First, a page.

Filled with "moments of uncanny humor and painful intuition" (Pauline Kael, The New Yorker), Hour of the Star (1985) is, much like Lars Von Trier’s Dancer in the Dark, a rare combination of neorealism and lyrical fantasy. Also centered on a naïve immigrant woman, this striking adaptation of the canonical novel by Clarice Lispector tracks the tragicomic ordeals of Macabéa (Marcelia Cartaxo) during her first days in the megalopolis of São Paulo -- after emigrating from the impoverished north of Brazil.
"Played with extraordinary unselfconsciousness by Marcelia Cartaxo," (Janet Maslin, The New York Times), Macabéa is the poster girl of social naïveté she works inefficiently and, by common standards, is unattractive and unqualified. Interning as a typist next to the savvy city-girl Glória (Tamara Taxman), Macabéa naïvely fantasizes about marriage with the uncaring Olímpico (José Dumont), a steel worker and fellow immigrant, while struggling to learn the social norms that could secure her dream life.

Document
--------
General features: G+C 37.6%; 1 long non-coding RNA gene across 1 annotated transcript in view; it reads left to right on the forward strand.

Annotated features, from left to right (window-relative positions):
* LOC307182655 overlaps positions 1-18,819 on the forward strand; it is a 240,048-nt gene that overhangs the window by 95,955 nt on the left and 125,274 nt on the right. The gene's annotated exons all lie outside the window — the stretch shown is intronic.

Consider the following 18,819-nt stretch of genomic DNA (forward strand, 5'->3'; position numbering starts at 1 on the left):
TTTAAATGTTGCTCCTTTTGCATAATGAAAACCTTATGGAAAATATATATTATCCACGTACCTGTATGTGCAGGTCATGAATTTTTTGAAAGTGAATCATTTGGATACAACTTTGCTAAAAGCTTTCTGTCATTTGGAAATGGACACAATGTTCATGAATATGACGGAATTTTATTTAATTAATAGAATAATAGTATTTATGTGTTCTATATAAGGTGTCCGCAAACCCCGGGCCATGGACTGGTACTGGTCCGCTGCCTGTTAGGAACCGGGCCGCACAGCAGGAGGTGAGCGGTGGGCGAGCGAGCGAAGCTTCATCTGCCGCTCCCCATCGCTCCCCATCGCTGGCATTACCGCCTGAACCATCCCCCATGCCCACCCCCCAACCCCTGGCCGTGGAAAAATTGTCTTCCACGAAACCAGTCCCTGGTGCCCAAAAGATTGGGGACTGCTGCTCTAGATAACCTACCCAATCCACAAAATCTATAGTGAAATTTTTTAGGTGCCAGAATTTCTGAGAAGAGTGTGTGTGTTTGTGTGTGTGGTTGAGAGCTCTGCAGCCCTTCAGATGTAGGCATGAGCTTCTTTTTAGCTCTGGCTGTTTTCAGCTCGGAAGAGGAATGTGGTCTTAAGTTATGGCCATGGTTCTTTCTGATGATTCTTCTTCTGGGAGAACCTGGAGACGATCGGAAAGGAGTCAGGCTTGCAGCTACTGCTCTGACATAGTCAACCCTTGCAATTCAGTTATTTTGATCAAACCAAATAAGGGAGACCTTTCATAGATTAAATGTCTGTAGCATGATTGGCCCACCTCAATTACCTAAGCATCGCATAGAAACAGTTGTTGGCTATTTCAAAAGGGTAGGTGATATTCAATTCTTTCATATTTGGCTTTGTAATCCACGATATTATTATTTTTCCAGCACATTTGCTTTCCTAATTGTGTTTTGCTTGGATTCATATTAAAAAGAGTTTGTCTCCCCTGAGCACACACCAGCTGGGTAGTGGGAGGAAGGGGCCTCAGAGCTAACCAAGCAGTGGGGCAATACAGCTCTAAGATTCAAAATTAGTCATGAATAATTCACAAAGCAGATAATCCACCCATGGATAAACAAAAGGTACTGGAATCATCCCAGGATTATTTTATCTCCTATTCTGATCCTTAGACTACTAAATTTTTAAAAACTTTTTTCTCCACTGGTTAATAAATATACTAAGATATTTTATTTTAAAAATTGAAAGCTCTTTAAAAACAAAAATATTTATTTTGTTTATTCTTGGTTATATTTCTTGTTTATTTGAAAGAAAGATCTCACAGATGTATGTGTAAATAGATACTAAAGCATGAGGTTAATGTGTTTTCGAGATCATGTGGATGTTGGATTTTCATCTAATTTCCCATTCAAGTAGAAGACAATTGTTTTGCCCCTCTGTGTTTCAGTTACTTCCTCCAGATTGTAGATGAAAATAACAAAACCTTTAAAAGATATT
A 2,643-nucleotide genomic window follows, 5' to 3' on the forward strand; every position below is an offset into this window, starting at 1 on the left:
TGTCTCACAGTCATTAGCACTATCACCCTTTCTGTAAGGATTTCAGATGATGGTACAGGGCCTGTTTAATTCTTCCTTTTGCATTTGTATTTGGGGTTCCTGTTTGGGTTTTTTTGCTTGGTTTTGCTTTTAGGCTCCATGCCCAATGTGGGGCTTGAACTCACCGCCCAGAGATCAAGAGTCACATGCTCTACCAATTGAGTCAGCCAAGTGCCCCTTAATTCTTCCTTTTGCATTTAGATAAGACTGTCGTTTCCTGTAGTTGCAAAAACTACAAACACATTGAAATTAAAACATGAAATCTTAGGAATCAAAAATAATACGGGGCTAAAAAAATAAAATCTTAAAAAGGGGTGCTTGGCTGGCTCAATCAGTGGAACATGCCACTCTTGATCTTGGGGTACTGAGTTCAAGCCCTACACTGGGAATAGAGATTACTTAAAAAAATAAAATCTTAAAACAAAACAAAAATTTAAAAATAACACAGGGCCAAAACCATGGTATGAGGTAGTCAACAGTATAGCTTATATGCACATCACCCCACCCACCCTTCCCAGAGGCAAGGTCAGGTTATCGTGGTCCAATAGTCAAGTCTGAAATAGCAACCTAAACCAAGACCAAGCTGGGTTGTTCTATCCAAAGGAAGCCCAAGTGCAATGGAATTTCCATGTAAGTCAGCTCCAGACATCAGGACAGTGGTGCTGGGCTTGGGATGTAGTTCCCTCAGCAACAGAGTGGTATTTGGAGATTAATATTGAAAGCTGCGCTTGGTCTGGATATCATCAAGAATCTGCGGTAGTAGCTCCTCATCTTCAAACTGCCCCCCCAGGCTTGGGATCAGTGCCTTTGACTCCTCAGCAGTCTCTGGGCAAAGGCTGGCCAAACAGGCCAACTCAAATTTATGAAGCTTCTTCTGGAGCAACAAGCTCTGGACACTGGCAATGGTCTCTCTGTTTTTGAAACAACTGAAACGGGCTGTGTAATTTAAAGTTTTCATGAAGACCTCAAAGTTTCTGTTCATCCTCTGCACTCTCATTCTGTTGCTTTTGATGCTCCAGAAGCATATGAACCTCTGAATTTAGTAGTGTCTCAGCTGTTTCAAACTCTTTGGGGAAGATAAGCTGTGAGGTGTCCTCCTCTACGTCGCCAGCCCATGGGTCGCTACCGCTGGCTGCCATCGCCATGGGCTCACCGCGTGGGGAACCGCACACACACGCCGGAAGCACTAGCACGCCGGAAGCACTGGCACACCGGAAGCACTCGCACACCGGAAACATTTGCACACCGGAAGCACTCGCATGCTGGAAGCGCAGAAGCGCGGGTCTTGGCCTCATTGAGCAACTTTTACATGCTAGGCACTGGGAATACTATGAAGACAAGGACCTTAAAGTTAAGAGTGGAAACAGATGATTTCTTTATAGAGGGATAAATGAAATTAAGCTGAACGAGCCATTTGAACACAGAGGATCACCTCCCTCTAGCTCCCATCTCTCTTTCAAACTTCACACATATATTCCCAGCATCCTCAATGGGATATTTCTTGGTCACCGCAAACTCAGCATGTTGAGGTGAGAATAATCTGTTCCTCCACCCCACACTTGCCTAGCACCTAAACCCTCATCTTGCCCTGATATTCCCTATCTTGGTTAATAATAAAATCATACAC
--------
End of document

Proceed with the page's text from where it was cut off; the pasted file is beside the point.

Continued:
One of the most celebrated literary adaptations in the history of Brazilian cinema, Suzana Amaral’s Hour of the Star won 12 awards at the Brasilia Film Festival and a Best Actress award at the 1985 Berlin Film Festival. Its mixture of observation and poetry still holds true as one of the most "profound testaments of our time." (Andrew Sarris, The Village Voice).
"Quietly magnificent. A genuinely unforgettable performance by Marcelia Cartaxo." - Michael Wilmington, The Los Angeles Times
"[four-and-a-half stars] A gem of a movie. Suzana Amaral’s first feature is truly an astounding achievement." - Kathleen Carroll, New York Daily News
"A profound testament of our time...Rush to see Hour of the Star" - Andrew Sarris, The Village Voice